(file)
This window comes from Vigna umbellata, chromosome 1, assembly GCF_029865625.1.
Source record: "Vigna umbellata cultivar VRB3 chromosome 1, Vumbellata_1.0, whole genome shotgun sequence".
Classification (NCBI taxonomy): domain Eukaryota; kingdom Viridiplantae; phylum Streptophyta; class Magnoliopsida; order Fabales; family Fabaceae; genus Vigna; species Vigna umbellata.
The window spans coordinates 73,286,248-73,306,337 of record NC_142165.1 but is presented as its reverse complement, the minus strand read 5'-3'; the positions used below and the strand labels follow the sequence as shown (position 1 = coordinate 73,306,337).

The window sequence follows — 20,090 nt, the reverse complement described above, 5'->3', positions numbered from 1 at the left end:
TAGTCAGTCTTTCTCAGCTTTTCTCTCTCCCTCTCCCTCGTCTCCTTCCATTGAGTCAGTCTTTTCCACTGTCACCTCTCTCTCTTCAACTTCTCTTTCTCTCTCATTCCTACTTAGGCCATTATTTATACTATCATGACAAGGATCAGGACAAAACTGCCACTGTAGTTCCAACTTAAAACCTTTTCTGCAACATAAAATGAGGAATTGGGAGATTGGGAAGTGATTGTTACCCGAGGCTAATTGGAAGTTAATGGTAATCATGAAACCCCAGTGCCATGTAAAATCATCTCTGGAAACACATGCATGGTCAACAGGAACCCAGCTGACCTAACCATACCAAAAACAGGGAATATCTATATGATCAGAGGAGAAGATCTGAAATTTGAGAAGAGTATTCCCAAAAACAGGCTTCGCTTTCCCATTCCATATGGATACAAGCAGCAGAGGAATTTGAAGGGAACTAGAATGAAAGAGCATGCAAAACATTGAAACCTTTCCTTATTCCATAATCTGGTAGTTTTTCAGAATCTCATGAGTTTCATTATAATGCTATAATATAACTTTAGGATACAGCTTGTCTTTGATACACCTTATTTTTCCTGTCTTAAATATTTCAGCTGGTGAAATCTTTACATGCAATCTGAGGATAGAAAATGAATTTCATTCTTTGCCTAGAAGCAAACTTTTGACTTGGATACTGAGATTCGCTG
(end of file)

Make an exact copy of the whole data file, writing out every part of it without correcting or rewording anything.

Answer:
This window comes from Vigna umbellata, chromosome 1, assembly GCF_029865625.1.
Source record: "Vigna umbellata cultivar VRB3 chromosome 1, Vumbellata_1.0, whole genome shotgun sequence".
Classification (NCBI taxonomy): domain Eukaryota; kingdom Viridiplantae; phylum Streptophyta; class Magnoliopsida; order Fabales; family Fabaceae; genus Vigna; species Vigna umbellata.
The window spans coordinates 73,286,248-73,306,337 of record NC_142165.1 but is presented as its reverse complement, the minus strand read 5'-3'; the positions used below and the strand labels follow the sequence as shown (position 1 = coordinate 73,306,337).

The window sequence follows — 20,090 nt, the reverse complement described above, 5'->3', positions numbered from 1 at the left end:
TAGTCAGTCTTTCTCAGCTTTTCTCTCTCCCTCTCCCTCGTCTCCTTCCATTGAGTCAGTCTTTTCCACTGTCACCTCTCTCTCTTCAACTTCTCTTTCTCTCTCATTCCTACTTAGGCCATTATTTATACTATCATGACAAGGATCAGGACAAAACTGCCACTGTAGTTCCAACTTAAAACCTTTTCTGCAACATAAAATGAGGAATTGGGAGATTGGGAAGTGATTGTTACCCGAGGCTAATTGGAAGTTAATGGTAATCATGAAACCCCAGTGCCATGTAAAATCATCTCTGGAAACACATGCATGGTCAACAGGAACCCAGCTGACCTAACCATACCAAAAACAGGGAATATCTATATGATCAGAGGAGAAGATCTGAAATTTGAGAAGAGTATTCCCAAAAACAGGCTTCGCTTTCCCATTCCATATGGATACAAGCAGCAGAGGAATTTGAAGGGAACTAGAATGAAAGAGCATGCAAAACATTGAAACCTTTCCTTATTCCATAATCTGGTAGTTTTTCAGAATCTCATGAGTTTCATTATAATGCTATAATATAACTTTAGGATACAGCTTGTCTTTGATACACCTTATTTTTCCTGTCTTAAATATTTCAGCTGGTGAAATCTTTACATGCAATCTGAGGATAGAAAATGAATTTCATTCTTTGCCTAGAAGCAAACTTTTGACTTGGATACTGAGATTCGCTG